And when these avant-garde, deconstructionist, “challenging” scripts are themselves, in the normal course of things, challenged, too many of their admirers defend them by essentially saying, “If you don’t like it, you’re just too stupid and unsophisticated.” That this is not even an argument, let alone a good one, should hardly need to be stated. And if it is to be contended that the man who can appreciate more tastes is more sophisticated than the man who can appreciate fewer, the limits should be obvious. Certainly, a man who can only eat chicken nuggets and macaroni and cheese is no better than a five year-old child. A man who can appreciate lobster, caviar, and balut is likely a passable gourmand. But a man who can appreciate eating wood-shavings and moldy tomatoes is at least flirting with insanity.

Finally, I reject the contention that deconstruction or defiance is necessary to engage with the full range of human experience. Certainly, there is value in pessimistic themes, such as memento mori, or the idea that fate will work against the righteous and support the evildoer. But as I pointed out previously, that was being done as long ago as Oedipus Rex and arguably, Gilgamesh. In fact, Llewellyn Moss’s character in No Country For Old Men bears some resemblance to Gilgamesh: a “hero” who essentially wants to steal happiness and yet finds out that he can’t because fate will not allow it. Therefore it is disingenuous — and in fact objectively false — to argue that the expressions of such themes are somehow objectively “new and refreshing.” In fact, it is just another well-known trope with “the gods” and “fate” filed off and replaced by labels saying “chaos” and “real life.” It is, as I said, Satanas ex machina, with the writers taking the side of the villains rather than the heroes.

Furthermore, were we to hold the sequence of events laid out in No Country For Old Men up to a mirror, with the heroes in the place of the villains, with Chigurh running stupidly after Moss but being thwarted at every turn by the power of the hero’s… well, purity and righteousness (since the only explanation we ever get as to how Chigurh can vanish in the middle of gunfights, and appear noiselessly behind ex-special-forces officers is that he’s a relentless psychopath), the story you’d get would be somewhere between the fantasies concocted by my 9-year old (in which the Rebel Alliance has 5 Death Stars and destroys the Empire with contemptuous ease) and bad anime, where the heroes laugh/sneer at the bad guys while kicking their ass. And people would justly say, that it is puerile and simplistic. But somehow, when nihilism and brutality are held up as the bestowers of supremacy, rather than faith and chivalry, we are to believe it is thoughtful and sophisticated.

And this is simply wrongheaded. It is false sophistication, similar to the college student who sneers at his middle-school brother for slurping down strawberry soda while extolling black coffee and chugging Budweiser. It’s saying, “Look how grown-up I am!” It says more about the critic than it does about the film when what is NOT there, (character motivation, backstory, plot structure) is held up as a virtue. It’s not a virtue. It’s actually less. And it can be a very well-acted/directed “less,” (which I will stipulate that No Country For Old Men is) just as bad anime or science-fiction can LOOK awesome. And of course, it’s possible for that to be more enjoyable. There’s LOTS of “traditional narrative” films worse than No Country For Old Men, just as I’ve had lots of “apple pies” that have tasted worse than a really good raw apple. But a true judgment will be found in comparing the best of both.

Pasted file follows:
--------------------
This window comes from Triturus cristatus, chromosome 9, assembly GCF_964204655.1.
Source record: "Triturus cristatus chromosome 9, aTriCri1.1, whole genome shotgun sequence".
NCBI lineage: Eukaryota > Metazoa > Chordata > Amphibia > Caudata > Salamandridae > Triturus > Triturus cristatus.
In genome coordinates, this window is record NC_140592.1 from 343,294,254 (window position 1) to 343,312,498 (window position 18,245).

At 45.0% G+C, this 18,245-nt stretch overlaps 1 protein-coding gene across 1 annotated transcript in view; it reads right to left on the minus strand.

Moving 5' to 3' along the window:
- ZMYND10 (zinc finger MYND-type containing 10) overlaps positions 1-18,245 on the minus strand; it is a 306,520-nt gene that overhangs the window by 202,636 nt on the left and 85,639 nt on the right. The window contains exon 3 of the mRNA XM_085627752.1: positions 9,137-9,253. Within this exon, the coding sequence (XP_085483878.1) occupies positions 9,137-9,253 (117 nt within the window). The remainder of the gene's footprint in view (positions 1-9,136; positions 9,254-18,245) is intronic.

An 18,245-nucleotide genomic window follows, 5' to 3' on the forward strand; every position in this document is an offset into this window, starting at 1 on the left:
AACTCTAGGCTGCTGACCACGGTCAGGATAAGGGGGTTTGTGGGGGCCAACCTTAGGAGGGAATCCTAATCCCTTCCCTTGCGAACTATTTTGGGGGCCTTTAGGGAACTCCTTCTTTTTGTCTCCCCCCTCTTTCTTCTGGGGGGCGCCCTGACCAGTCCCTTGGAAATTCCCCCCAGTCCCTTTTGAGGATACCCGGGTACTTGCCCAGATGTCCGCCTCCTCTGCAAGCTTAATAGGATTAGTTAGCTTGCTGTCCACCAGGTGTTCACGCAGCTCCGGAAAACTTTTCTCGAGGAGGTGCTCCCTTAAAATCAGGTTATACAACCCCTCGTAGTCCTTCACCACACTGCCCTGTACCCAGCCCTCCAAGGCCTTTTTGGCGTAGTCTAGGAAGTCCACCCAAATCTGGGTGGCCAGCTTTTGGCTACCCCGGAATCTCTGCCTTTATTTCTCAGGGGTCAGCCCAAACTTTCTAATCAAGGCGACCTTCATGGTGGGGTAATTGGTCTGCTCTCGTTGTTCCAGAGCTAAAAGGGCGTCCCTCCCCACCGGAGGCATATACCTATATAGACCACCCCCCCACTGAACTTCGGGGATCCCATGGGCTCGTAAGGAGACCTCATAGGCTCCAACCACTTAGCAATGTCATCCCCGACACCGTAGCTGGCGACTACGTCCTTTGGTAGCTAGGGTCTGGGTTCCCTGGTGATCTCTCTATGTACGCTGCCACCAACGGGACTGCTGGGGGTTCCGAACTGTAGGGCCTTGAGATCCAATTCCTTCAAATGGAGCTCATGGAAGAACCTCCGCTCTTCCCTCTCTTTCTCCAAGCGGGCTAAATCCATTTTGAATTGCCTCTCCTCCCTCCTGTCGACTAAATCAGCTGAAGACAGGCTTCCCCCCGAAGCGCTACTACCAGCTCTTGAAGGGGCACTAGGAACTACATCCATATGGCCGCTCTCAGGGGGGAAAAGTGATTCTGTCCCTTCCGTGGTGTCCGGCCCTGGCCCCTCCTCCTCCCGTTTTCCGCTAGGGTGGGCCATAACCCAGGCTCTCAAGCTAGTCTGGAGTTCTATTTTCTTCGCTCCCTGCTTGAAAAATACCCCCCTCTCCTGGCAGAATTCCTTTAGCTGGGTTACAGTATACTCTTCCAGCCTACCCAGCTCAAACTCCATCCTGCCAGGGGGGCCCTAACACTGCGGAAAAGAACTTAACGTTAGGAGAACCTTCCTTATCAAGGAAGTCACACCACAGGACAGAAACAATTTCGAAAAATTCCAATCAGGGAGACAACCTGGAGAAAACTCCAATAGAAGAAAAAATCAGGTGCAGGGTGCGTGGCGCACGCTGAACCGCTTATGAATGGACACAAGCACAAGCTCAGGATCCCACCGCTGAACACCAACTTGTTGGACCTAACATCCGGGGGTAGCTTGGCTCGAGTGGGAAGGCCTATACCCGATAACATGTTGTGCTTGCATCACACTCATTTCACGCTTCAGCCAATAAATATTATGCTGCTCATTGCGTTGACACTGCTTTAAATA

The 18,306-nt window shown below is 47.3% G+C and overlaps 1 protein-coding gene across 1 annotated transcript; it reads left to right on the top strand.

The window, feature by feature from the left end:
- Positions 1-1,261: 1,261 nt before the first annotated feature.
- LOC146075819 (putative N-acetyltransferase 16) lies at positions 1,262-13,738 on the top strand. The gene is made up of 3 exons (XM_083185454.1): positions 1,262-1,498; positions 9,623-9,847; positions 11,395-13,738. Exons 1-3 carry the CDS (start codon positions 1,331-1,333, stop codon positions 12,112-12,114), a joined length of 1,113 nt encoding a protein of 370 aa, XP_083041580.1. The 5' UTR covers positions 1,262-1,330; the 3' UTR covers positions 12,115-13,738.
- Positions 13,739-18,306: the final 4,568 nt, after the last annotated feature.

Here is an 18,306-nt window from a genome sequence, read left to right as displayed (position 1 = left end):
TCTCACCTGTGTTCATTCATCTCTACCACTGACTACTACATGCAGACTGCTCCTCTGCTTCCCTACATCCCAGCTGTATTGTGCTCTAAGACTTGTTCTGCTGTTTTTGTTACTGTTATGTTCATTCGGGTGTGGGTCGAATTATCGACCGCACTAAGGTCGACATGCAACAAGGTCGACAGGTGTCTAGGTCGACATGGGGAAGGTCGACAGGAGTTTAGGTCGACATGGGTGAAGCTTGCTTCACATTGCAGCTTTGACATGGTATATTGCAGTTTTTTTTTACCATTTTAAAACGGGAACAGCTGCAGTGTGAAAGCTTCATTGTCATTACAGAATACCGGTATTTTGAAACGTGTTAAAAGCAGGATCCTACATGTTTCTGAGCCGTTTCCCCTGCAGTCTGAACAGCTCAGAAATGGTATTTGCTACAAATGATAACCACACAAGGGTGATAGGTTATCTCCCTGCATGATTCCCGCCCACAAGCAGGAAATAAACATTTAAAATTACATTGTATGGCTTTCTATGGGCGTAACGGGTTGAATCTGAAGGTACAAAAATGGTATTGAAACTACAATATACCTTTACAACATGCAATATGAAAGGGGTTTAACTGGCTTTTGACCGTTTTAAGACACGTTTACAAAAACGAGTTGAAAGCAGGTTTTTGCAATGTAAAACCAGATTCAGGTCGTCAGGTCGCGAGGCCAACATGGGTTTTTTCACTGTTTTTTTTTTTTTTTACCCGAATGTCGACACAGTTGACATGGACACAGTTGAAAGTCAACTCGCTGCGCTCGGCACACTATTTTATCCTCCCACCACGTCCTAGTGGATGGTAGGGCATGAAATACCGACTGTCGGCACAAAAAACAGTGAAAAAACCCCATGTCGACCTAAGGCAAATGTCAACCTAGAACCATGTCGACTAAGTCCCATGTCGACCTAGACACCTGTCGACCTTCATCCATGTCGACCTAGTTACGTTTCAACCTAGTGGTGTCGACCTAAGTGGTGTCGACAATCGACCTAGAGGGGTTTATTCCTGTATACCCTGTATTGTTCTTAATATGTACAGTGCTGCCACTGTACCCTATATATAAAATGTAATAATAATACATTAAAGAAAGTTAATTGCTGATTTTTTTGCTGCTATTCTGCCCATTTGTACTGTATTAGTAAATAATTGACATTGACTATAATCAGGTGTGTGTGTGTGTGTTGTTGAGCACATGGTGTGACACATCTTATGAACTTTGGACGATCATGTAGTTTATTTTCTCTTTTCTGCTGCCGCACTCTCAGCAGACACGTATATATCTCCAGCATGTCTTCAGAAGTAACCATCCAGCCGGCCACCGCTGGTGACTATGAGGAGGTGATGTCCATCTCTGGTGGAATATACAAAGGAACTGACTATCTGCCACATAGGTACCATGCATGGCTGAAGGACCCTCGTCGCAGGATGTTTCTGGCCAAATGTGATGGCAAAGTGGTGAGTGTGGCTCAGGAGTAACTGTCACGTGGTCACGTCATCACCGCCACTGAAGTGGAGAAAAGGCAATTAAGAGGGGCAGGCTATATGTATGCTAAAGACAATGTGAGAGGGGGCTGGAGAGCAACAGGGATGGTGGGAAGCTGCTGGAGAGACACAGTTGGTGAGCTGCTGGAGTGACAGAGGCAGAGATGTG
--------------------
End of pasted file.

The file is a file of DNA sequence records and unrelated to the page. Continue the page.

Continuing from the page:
Retro Review: No Country For Old Men… Or Anyone Else.

Spoilers Be Here, for anyone who still wants to see it.

So, having nothing better to do while I wrapped presents, I decided to fill in the gaps in my filmography and watch NO COUNTRY FOR OLD MEN on Netflix, having heard that it was good from… well, lots of places.

Tell me, when did Tommy Lee Jones let people convince him that it was intellectual to appear in movies where nihilism got substituted for plot? For that matter, when did Americans get convinced of that? And can we all finally agree that it’s basically the professorially approved version of the neckbeards who go around thinking that reading Ayn Rand makes them edgy?

This movie is basically The Hunted with two more characters, and a less-satisfying ending, which up until this point I would not have believed possible. But no, we’re not supposed to be disappointed with the ending, in which the supposed protagonist gets killed off-screen by random Mexican drug-lords, the villain walks away from a random car crash, and Tommy Lee Jones literally never sees either of them. No, we’re supposed to admire, as one critic tells us, how “The Neo-Western which builds on recognizable Western imagery to reach a very different conclusion and worldview. ” One in which “We’re left with a frightening interplay of the arbitrary and the inevitable, in which we must fear both moral punishment and the total lack of moral order , yet can’t trust in either,” because Moss the thief protagonist is killed, the sadistic villain Chigurh gets away, and the sheriff never comes close to saving or catching anyone.

We’re supposed to believe that this symbolizes the triumph of chaos and nihilism, and that Chigurh’s ending — that Chigurh himself, symbolized by his coin toss — is a sort of avatar of merciless fate. Which is absolute and total bullshit for any constructed story as a claim. Because there is no structure here. There is no overwhelming weakness of the protagonists that leads to their downfall, nor any strength to the villain that ensures his triumph. The only chaos that is generated is that which the Coen brothers generate themselves. Which is, of course, as all bad writers know, MUCH easier than writing characters. Characters have to have consistent motivations, skillsets, ethics, etc. But Fate can do anything, at any time. Can’t question it; it’s Fate! This is not innovative writing nor is it new. It is a mere funhouse reflection of the old, a Satanas ex machina in which the forces of evil obey the writers’ command to turn everything to shit.